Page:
10 min read

‘Granary of Rome’: Can the Houran’s wheat survive climate change and war?

Syria's fertile Houran was once so productive it was called the "granary of Rome.” Today, farmers in southern Syria battle climate change and the economic fallout of war to make a living and preserve this traditional agriculture.

26 June 2023

PARIS — Every afternoon, on the plains outside the northern Daraa city of Inkhil, Abu Muhammad inspects his wheat fields. He worries about fires, and losing his crop, though he does not know if it will be worth his investment at the price set by the Syrian government. 

Last November, Abu Muhammad, 52, plowed his land and sowed wheat. He hoped the December and January rains would water his crop. But weak rainfall and high temperatures spoiled the season, forcing him to plow and sow his land once more in February, he told Syria Direct

Abu Muhammad has been growing wheat for 20 years. He is one of thousands of farmers in the Houran—a fertile plain in southwestern Syria that is one of the country’s most important agricultural areas. There, changes in the local climate have impacted wheat crops this growing season.

It was only the latest blow, adding to a series of challenges arising from the war that followed Syria’s 2011 revolution: a crisis in the availability of fuel, fertilizers and pesticides, rising prices and costs of labor and the deterioration of the Syrian pound.

The wheat season’s success is crucial for Abu Muhammad and his family. It is their main livelihood, alongside barley and livestock rearing. More than that, the Houran’s wheat is loaded with meaning: a crop first cultivated near the banks of southern Syria’s rivers in the ninth millennium BCE. 

While northeastern Syria is historically the country’s bread basket, the country’s south has also long been associated with wheat cultivation. For Abu Muhammad, it is part of an ancient connection to the land—one that faces mounting challenges.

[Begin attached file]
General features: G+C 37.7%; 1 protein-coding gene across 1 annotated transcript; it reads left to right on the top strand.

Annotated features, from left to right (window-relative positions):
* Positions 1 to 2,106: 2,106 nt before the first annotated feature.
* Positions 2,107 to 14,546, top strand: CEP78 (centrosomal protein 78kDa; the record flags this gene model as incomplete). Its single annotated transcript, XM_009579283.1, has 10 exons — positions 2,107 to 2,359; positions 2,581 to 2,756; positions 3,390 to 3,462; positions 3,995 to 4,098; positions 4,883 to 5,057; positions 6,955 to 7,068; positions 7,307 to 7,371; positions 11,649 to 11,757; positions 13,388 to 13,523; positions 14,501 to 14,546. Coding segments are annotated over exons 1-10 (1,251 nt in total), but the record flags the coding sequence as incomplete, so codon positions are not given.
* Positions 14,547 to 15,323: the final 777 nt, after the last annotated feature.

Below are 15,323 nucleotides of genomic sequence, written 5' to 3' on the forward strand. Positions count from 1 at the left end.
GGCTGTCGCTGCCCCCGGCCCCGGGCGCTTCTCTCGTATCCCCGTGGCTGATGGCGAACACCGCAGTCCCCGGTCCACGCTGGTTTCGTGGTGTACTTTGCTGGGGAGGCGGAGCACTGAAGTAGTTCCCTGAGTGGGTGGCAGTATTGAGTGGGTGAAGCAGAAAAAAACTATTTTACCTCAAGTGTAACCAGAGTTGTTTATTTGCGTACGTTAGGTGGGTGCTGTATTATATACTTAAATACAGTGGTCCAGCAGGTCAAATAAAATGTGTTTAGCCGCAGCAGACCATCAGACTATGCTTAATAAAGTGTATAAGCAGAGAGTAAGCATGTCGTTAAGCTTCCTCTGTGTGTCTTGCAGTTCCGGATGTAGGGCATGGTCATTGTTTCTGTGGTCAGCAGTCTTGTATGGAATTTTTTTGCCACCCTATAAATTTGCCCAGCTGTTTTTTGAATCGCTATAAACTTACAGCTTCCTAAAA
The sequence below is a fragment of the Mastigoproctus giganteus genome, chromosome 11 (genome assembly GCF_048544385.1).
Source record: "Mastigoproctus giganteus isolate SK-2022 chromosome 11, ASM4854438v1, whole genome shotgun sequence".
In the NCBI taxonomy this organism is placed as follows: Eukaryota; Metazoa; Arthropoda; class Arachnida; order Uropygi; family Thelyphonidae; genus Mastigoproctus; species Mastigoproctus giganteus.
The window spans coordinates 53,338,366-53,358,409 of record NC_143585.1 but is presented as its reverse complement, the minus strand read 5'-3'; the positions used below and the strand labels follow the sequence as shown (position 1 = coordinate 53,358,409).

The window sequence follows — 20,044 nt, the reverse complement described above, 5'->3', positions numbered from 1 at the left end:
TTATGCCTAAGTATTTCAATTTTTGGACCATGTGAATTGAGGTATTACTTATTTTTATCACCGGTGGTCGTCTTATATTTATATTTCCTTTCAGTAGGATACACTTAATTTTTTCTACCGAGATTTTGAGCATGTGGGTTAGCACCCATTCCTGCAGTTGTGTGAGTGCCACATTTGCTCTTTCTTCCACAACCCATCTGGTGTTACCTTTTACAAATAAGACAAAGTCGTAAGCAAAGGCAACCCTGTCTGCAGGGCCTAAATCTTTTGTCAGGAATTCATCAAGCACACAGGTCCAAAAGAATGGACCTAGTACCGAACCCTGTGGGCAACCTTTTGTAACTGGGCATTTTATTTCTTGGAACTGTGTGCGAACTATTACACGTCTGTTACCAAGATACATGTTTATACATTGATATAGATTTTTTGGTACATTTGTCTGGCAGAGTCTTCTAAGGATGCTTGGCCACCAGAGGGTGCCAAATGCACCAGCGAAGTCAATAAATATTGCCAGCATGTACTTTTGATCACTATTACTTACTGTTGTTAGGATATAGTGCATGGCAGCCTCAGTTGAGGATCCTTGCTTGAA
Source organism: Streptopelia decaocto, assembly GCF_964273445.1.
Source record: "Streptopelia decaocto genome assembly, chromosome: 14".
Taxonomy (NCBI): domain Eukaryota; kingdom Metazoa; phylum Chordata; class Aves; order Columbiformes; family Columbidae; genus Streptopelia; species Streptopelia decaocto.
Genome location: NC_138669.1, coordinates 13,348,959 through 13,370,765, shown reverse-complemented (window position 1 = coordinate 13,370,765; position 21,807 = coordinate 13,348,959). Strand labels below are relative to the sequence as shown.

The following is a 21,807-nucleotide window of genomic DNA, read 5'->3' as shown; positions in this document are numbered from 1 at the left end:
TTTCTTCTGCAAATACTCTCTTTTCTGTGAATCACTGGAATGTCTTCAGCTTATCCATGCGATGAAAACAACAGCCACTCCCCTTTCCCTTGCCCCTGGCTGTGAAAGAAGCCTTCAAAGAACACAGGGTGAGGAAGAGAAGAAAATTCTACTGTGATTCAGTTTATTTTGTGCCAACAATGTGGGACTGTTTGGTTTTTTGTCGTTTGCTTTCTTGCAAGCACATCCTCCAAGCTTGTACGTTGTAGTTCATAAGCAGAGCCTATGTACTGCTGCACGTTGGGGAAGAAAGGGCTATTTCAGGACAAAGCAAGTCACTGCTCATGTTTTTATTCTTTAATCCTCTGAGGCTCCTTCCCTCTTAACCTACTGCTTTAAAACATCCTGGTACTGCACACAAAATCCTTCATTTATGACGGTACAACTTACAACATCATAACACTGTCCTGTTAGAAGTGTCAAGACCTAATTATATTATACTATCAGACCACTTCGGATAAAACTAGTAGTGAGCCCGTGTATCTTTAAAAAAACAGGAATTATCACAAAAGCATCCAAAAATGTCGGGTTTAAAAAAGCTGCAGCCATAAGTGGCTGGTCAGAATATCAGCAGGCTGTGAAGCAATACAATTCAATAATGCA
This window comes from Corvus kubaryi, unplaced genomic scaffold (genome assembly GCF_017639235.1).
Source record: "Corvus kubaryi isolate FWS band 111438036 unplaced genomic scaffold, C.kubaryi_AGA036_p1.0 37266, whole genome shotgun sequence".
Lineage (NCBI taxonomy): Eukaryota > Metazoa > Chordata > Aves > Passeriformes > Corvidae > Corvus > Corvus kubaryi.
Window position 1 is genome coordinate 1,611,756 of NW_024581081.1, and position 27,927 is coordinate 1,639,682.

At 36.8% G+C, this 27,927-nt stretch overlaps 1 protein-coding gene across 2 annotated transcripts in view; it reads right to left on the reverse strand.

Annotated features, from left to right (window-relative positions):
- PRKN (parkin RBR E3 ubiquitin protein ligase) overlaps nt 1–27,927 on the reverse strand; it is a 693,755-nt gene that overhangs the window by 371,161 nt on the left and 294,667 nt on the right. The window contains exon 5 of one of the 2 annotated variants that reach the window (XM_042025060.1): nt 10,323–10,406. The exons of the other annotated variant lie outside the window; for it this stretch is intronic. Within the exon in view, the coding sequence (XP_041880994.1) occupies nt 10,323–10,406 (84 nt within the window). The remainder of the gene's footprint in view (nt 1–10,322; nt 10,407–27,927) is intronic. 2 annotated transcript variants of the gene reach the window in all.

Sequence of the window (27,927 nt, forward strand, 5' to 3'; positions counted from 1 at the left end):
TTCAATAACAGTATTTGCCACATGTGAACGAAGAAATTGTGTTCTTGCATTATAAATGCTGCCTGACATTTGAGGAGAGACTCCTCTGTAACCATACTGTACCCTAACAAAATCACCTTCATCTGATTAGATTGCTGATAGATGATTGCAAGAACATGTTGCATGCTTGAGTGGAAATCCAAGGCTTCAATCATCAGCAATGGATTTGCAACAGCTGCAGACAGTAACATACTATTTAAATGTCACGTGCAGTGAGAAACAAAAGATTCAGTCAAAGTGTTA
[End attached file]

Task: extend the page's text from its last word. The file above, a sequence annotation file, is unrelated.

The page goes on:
Declining production

At the start of June, the Syrian regime Minister of Agriculture Mohammed Hassan Qatana said that, due to an expected increase in the local wheat harvest, his government planned to import half the amount this year as in 2022—when it imported around 1.5 million tons, mostly from Russia. But the reality of the current wheat season does not reflect Qatana’s optimism, four farmers in Daraa told Syria Direct.

Over the past decade, the productivity of the farmers’ irrigated and rain-fed wheat crops has significantly declined. Abu Omar, 52, said the production of one dunam (1,000 square meters) of his land in the northern Daraa countryside city of Jassim “decreased by half over the past two years.”

Abu Omar has been growing wheat on 120-140 dunams of his land for more than a quarter century. Until 2017, one dunum of rain-fed wheat produced an average of 200-400 kilograms. Over the past five years, that dropped to 150-250 kilograms per dunam, he said. 

Irrigated wheat fields also became less productive over the same period, according to Saad, a 50-year-old farmer who has been working his land near Inkhil city for the same amount of time. One dunam of his irrigated wheat produced 350-1,100 kilograms before 2011. But in the years since, it has ranged between 350-750 kilograms.

For irrigated wheat, drops in production can be attributed to several factors, including each farmer’s attentiveness to the land and the availability of fuel, water, fertilizer and pesticides, Saad said. How many times a season the land is plowed and watered also plays a role, alongside climate factors, he added. 

Before 2011, Saad plowed his land “three times a season, compared to once during recent seasons.” He used to water his land three times a year, fertilizing it with every watering, but now does so once a year. 


Syria produced around one million tons of wheat in 2022, down 75 percent from before 2011, according to the United Nations’ Food and Agriculture Organization (FAO). 

Regime-controlled parts of Syria—which make up around 70 percent of the country—require an estimated 3.2 million tons of wheat per year, agriculture minister Qatana told Russia’s Sputnik news agency in July 2022. Two million tons are needed for bread alone, while other quantities are needed for seeds–in addition to bulgur, freekeh, semolina and other grains.

Figures and testimonies provided by farmers in southern Syria point to the continued decline of wheat production. They paint a picture that does not reflect the regime’s current estimates of improved yield. 

In 2021, President Bashar al-Assad described 2021 as the “year of wheat,” expecting a productive season. Instead, the “year of wheat” saw an acute bread crisis sweep through regime-controlled areas. Syria’s wheat production fell to 1 million tons: the lowest in 50 years, according to the FAO. The year before, the country produced 2.8 million tons, and more than 4 million tons before 2011. 

Climate change

This season, irrigated wheat fields cover about 10,500 hectares, an increase over 9,257 last year. The area covered by rain-fed wheat has grown too, from 80,000 hectares to around 83,000 hectares, according to the Daraa Agriculture Directorate.